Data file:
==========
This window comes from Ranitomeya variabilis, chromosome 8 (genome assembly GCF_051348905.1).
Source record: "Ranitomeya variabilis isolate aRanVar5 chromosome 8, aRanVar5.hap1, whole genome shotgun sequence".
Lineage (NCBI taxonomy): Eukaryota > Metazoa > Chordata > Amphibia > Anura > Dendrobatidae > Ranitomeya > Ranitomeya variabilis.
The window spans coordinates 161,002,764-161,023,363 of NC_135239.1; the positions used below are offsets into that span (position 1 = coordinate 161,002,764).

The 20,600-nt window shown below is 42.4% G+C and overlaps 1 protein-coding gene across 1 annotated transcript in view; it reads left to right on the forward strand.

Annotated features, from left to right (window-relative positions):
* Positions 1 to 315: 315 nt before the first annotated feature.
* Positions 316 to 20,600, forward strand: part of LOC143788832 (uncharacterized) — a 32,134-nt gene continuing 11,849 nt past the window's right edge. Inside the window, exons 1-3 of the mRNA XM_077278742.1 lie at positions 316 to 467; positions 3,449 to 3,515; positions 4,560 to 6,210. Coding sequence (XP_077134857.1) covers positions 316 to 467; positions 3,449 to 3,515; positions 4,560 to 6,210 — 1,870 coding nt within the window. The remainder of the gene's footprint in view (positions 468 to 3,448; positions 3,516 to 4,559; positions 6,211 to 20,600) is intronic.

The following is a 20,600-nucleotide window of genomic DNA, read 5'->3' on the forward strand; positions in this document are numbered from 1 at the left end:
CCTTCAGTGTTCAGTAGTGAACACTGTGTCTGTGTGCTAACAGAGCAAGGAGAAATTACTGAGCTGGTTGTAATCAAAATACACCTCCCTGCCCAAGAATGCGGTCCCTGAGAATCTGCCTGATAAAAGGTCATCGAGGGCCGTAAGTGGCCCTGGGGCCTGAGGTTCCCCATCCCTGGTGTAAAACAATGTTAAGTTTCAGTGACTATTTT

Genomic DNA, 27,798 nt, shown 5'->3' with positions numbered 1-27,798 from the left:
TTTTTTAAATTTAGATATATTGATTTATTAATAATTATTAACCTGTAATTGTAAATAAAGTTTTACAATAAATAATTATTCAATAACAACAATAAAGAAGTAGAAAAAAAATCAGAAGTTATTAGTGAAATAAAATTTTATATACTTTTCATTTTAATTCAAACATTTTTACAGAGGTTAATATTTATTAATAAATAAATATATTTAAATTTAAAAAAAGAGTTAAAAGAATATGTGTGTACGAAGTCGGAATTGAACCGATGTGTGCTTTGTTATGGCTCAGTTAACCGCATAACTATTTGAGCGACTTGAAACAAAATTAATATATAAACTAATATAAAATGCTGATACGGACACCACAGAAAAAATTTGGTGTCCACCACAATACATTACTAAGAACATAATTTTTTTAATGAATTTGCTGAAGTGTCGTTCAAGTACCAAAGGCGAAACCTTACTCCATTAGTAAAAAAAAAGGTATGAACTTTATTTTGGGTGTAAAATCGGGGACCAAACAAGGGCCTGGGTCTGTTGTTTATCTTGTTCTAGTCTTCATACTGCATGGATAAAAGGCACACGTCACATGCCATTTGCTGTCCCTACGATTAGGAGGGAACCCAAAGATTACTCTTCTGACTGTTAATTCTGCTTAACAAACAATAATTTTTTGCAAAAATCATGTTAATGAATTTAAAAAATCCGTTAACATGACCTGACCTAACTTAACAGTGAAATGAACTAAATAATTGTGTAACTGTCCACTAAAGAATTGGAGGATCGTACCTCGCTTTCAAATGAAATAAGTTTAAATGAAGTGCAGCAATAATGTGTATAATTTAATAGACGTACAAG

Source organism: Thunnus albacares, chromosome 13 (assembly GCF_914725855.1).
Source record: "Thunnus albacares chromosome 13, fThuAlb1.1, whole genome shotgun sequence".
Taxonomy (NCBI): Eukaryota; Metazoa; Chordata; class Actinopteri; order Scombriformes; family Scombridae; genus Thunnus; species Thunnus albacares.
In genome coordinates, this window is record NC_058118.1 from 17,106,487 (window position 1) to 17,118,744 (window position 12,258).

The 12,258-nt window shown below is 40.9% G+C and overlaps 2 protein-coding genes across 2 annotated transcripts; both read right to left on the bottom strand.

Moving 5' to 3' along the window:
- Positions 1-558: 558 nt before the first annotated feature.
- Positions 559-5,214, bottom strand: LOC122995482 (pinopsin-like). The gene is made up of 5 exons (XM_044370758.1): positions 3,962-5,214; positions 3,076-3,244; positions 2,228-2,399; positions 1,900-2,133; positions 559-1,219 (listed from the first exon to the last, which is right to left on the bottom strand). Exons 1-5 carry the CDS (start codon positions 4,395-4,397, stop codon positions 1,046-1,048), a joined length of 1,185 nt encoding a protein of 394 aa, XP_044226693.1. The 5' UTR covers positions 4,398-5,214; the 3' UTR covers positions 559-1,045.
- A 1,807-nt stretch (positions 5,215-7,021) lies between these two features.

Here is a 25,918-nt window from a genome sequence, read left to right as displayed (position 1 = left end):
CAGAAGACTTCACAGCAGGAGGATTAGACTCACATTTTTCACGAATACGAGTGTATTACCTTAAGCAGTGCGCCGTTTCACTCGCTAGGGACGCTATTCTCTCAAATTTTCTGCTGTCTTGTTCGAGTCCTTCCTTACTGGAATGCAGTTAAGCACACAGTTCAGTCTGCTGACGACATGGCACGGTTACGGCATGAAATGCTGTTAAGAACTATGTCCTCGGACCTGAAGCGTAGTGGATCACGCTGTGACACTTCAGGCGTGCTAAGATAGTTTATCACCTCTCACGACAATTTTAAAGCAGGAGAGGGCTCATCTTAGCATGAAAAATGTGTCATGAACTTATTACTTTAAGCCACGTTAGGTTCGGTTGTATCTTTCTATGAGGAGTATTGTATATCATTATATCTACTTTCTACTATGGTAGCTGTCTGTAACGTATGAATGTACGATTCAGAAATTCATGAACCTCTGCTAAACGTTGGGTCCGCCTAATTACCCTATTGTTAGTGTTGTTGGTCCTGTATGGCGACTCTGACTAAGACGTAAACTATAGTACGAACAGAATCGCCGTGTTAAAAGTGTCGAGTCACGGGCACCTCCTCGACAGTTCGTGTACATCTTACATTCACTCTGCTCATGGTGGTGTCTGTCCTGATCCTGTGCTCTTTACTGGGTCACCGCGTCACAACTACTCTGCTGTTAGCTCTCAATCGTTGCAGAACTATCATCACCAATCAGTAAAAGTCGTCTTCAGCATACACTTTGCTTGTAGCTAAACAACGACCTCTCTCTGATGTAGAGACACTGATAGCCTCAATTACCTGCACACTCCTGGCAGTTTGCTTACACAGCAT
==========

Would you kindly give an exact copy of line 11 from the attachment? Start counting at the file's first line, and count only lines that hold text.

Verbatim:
Genomic DNA, 27,798 nt, shown 5'->3' with positions numbered 1-27,798 from the left: